Twice a year, Walden nursing students are invited to join an elite group of colleagues who will soon feel like family as they celebrate one another’s accomplishments. At commencement in January, Darcy Duncan ’11, Master of Science in Nursing (MSN)
graduate and Doctor of Nursing Practice (DNP)
student, was among those issuing the invitations. She and several other nursing faculty members, graduates, and students staffed a booth for Phi Nu, Walden’s chapter of the Honor Society of Nursing, Sigma Theta Tau International (STTI).
Founded in 2011, the chapter has more than 2,300 members worldwide. The mission of STTI and Phi Nu is to advance world health and celebrate nursing excellence in scholarship, leadership, and service—all of which are key elements of any Walden education. Graduate students who have a minimum GPA of 3.5 and have completed at least 25% of their program are invited to join the organization, and alumni can also become members by applying to become nurse leaders.
Duncan currently serves as Phi Nu’s board secretary and is the unit manager and educator for four med/surg floors at Mercy Ardmore Hospital in Oklahoma—but she didn’t always feel like a leader. She credits her fellow Phi Nu members with showing her that there is more than one path to success within the field.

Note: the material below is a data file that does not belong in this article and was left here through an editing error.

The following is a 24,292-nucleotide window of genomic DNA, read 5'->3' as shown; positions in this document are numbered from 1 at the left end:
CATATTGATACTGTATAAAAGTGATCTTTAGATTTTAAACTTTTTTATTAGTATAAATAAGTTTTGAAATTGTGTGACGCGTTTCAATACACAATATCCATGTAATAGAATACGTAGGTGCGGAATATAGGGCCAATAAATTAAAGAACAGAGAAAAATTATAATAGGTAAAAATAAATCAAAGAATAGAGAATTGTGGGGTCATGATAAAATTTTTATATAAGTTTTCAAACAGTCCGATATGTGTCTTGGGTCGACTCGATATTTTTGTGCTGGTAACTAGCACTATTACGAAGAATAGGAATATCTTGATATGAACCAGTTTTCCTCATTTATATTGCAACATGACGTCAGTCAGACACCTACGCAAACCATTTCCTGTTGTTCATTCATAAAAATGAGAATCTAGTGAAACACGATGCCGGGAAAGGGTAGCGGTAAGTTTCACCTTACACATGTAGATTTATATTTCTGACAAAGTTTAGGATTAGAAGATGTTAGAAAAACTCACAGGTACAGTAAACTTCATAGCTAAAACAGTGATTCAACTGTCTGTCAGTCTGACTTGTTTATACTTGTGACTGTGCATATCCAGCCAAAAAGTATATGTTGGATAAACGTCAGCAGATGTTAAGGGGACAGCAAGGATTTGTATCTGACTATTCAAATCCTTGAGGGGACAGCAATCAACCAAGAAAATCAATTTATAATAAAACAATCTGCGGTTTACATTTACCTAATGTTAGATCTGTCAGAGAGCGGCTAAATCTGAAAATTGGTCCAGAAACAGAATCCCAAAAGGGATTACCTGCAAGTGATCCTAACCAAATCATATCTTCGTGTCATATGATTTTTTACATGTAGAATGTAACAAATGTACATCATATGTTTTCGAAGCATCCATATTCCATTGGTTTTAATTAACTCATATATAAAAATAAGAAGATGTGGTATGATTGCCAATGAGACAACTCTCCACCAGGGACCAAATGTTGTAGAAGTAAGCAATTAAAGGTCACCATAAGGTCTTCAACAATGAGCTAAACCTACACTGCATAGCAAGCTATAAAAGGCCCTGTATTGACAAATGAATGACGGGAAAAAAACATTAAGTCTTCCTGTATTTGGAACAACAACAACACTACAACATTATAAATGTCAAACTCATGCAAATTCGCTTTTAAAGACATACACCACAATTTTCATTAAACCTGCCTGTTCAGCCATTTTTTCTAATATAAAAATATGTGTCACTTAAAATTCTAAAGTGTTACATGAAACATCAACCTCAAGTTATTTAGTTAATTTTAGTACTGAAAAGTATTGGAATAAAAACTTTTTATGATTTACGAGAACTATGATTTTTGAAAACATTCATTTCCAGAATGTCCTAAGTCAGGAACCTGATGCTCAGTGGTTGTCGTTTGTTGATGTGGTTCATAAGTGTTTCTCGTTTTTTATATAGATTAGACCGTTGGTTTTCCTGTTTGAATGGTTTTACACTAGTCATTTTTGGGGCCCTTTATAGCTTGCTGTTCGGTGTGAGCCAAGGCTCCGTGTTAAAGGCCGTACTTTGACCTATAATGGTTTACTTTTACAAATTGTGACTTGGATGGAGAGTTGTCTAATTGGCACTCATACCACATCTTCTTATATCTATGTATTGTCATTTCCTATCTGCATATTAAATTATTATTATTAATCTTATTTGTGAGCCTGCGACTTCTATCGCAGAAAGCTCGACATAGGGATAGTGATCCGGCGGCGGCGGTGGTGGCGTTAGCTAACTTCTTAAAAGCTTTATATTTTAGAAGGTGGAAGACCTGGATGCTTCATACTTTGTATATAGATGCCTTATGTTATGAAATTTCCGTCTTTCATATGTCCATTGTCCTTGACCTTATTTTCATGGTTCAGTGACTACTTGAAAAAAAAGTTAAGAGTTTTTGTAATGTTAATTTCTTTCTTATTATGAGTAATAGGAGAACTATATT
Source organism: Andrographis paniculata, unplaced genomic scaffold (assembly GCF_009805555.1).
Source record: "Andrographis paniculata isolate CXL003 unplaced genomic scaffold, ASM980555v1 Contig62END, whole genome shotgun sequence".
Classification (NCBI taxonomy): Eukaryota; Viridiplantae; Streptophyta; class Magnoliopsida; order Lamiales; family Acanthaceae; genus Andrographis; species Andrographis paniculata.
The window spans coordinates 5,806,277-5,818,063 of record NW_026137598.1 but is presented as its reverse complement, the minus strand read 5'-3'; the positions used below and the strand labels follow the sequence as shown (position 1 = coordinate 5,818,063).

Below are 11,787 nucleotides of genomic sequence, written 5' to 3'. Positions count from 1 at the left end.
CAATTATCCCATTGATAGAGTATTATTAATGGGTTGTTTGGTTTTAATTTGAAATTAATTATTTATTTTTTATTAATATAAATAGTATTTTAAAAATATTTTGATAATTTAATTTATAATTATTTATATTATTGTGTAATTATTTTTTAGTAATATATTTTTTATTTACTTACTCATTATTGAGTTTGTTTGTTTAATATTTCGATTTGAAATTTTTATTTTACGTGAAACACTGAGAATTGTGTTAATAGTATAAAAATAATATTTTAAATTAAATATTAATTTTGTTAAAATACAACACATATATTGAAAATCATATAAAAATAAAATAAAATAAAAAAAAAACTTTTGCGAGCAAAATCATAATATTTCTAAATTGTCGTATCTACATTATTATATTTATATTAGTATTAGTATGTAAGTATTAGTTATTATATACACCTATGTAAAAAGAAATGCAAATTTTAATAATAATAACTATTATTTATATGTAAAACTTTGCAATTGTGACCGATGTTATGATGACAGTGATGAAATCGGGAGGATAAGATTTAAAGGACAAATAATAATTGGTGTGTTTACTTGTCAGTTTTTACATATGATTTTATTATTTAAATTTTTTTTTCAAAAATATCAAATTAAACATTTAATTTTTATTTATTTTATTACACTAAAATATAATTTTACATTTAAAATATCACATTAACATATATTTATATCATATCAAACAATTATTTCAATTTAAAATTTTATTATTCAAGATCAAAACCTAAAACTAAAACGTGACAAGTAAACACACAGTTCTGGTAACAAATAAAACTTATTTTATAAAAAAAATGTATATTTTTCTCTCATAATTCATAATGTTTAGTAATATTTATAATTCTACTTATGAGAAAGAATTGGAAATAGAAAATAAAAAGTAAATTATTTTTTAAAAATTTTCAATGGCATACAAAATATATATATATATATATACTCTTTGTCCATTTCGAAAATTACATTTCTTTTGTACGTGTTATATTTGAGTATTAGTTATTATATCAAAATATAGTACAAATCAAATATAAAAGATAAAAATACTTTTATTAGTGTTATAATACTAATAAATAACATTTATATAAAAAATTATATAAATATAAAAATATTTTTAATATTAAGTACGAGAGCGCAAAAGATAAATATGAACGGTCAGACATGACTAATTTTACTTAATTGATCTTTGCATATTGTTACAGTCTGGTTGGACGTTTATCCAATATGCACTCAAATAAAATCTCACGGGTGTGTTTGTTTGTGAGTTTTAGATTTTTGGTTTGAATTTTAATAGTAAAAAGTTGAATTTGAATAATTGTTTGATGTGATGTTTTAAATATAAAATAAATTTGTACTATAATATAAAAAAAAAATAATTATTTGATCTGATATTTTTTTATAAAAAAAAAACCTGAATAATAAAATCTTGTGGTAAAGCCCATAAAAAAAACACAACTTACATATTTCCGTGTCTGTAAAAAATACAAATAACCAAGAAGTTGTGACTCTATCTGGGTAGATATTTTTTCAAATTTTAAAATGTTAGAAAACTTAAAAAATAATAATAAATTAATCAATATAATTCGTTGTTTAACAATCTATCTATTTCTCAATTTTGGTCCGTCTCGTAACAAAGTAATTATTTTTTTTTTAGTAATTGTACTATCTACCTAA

“I loved nursing and the pediatric unit I work on, but I didn’t have a plan for what would come next,” she says. “After seeing the paths that other Phi Nu members were taking—like management and teaching—I discovered new opportunities that would allow me to do the work I love and continue my professional growth.”
Through Phi Nu, she stays in touch with faculty members and former classmates across the U.S. and in Sweden, Asia, and Jordan. “I have a support system I never could have imagined,” Duncan explains. “I can call or email anytime to ask advice or share ideas. They give me an unbiased perspective on whatever I’m dealing with, whether it’s a management issue at work, an assignment for my DNP, or how the stress of the job impacts life outside of work.
“Nursing and leadership are tough gigs; I could not do it without their support,” Duncan says. “I have every intention of sticking around with this great group of people; they’re like a on the board is over, I have already volunteered for some other projects.”
When she encourages others to join Phi Nu, Duncan emphasizes that by staying connected with Walden, they’ll benefit from the unique global perspective of the university’s students, alumni, and faculty, an important resource for both professional growth and personal satisfaction in their careers.